The world’s most comprehensive air pollution database has been updated again, mapping out a picture of a global health crisis that is disparate, changing and in some places just obscure.
Compiled by the World Health Organisation (WHO), the statistics on 4,300 cities reveal annual levels of particulate matter, miniscule particles in the air that can lead to health conditions such as asthma, lung cancer or heart disease.
The data is collected from multiple, variable sources and in some places is just not available, so with these caveats in mind, this is what we learned:
1) Urban air is unsafe almost everywhere
Smog in Beijing and Delhi often makes the headlines, but this data shows that urban air is unsafe almost everywhere. WHO estimates that nine in ten people worldwide are breathing highly polluted air. In the European Union, eight out of ten cities with data exceed WHO’s recommended guidelines.
2) Beijing is not the global capital of smog it once was
Beijing was the city that came to symbolise smog, but it doesn’t even make the list of the world’s 100 most polluted cities anymore. In 2013, it ranked as the 40th worst city for the particulate PM2.5, but four years on it’s in spot 187. In the 62 Chinese cities for which the WHO has data in both 2013 and 2016, levels dropped by an average of 30%.
Much of this is down to China’s national air pollution action plan, which ran from 2012 to 2017. Now the government is preparing a new three year plan that will set out new targets and measures to “win the battle to defend blue skies”, according to the environment minister.
3) Of the world’s 20 most polluted cities, 15 are in India
Soon after China’s air quality started improving, India’s PM2.5 levels overtook China’s and India became the country with the biggest health impacts from PM2.5.
When comparing the latest available data on PM2.5 levels for each city, the northern Indian cities of Gwalior, Kanpur and Faridabad are the worst, with latest reported levels exceeding 170µg/m3 in 2012, 16 times higher than the latest statistics for London.
The good news is that the Indian government recently announced a National Clean Air Plan, strengthening air quality monitoring and requiring the 100 most polluted cities to devise their own action plans. However, the draft plan does not set targets or timelines for reducing air pollution levels. The government is also finally moving to implement emission standards for coal-fired power plants, after years of delay.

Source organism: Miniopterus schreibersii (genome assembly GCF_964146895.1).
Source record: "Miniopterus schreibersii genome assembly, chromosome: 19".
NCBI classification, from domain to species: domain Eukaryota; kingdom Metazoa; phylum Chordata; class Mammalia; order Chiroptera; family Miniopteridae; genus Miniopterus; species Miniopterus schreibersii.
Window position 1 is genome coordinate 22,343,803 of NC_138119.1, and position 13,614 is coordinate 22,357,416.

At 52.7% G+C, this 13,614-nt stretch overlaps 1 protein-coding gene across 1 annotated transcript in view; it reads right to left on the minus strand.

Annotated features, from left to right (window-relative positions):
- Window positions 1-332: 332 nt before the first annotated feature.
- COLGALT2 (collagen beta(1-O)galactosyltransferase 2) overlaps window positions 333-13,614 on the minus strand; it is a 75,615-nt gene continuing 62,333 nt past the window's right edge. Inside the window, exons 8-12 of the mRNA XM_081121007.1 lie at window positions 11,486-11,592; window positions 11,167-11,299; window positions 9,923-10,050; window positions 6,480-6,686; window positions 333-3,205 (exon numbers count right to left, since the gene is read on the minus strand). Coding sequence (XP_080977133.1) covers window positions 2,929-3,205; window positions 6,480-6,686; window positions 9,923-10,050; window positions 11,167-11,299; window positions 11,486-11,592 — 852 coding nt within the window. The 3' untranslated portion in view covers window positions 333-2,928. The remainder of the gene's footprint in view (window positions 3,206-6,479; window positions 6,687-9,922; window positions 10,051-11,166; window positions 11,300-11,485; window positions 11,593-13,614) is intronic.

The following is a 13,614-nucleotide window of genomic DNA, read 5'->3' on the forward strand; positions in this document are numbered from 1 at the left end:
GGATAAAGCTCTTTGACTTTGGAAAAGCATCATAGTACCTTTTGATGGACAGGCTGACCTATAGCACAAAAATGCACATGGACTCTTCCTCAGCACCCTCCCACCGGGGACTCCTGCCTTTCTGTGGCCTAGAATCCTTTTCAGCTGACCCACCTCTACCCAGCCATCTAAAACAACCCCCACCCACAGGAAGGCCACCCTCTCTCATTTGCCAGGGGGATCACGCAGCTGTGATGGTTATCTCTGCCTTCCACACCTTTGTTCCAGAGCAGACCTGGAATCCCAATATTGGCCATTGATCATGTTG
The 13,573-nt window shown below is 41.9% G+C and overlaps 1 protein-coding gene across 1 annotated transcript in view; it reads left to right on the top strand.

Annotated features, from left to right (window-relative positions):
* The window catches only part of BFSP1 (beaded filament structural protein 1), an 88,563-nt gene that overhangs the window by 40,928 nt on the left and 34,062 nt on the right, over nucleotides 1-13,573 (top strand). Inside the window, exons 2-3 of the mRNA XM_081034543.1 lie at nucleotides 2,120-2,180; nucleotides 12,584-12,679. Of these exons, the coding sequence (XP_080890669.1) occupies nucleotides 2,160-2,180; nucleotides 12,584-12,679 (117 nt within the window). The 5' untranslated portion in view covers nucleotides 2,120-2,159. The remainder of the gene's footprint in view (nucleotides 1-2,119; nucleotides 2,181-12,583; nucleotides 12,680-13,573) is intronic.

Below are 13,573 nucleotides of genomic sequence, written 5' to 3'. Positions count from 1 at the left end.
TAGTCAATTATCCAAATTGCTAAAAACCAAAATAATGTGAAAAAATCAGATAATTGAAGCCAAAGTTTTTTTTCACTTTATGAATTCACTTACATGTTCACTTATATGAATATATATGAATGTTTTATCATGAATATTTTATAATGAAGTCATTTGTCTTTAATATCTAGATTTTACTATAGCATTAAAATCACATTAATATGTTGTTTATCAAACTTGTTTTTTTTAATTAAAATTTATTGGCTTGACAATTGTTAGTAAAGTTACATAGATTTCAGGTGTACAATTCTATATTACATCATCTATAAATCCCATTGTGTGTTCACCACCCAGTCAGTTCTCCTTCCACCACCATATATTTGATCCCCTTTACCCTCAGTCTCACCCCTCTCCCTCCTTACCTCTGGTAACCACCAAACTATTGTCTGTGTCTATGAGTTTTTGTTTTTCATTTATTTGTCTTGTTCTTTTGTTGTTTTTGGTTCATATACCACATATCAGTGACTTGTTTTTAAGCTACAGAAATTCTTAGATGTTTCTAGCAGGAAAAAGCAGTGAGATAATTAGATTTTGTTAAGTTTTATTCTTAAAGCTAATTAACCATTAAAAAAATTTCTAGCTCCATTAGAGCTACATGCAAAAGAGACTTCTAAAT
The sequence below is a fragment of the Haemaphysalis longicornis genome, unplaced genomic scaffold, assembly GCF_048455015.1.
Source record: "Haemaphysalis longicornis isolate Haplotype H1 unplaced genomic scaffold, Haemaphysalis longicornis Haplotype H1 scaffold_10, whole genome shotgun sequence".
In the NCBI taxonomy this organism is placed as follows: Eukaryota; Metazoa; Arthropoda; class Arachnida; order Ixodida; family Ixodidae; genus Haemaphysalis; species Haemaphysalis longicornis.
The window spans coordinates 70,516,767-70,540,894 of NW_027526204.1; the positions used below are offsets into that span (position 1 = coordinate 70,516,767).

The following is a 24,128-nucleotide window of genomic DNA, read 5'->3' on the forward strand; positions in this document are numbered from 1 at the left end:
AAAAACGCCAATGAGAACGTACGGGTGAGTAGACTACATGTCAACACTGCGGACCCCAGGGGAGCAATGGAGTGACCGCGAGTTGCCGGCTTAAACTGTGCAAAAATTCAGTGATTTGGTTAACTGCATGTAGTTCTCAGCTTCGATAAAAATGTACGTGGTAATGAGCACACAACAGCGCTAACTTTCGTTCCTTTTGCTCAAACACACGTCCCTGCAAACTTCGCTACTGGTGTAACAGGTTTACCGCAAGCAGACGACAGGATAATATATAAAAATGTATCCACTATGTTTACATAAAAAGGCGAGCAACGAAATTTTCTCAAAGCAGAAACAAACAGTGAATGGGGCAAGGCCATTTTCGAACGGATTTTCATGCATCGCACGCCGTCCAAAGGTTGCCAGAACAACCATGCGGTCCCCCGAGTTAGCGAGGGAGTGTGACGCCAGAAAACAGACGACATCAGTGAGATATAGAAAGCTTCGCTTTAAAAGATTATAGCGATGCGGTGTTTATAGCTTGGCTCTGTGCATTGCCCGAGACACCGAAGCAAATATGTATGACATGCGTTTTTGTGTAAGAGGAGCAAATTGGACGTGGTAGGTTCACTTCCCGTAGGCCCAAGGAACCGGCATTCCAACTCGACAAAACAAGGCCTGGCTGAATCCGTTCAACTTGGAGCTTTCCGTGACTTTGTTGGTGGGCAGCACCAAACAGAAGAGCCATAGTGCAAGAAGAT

The other countries with entries in the list of 20 most polluted cities are Saudi Arabia, Bhutan, Serbia, Cameroon and Egypt.
4) Poland has a serious pollution problem
16 out of 20 most polluted EU cities are in the bloc’s coal bastion Poland. The rest are found in Bulgaria, although Poland has many more cities reporting figures.
As a result, Bulgaria has the largest share of cities violating EU’s 2020 air quality target, 83%, followed by Poland at 72%. The situation is even worse in Turkey, where 90% of cities exceed the EU’s target.
The cleanest city in this dataset is Muonio in northern Finland, with an average PM2.5 level of 2ug/m3.
There is no country in the EU where all cities meet the WHO air quality guideline, and only Finland, Estonia and Sweden come close. Outside of the EU, no country with monitoring stations in more than one city had air below the guideline.
5) There is a lot of data missing
For the most comprehensive database of air quality measurements ever completed, WHO’s map leaves some alarmingly large blank areas. There is a staggering lack of air quality monitoring in Africa and south and southeast Asia. The WHO was able to obtain air quality data for a mere 64 cities in Southeast Asia. Sub-Saharan Africa has an even bigger gap, with only 28 cities reporting; less than there is for the country of Belgium alone.
Some parts of the world have seen a substantial improvement recently, with data for more than 1000 cities added in the past two years, but in Africa only a single city has been added, while in southeast Asia there are eight more cities on the map.
Top Photo | A man walks past a coal-powered steel plant in Tianjin, China. (AP/Andy Wong)
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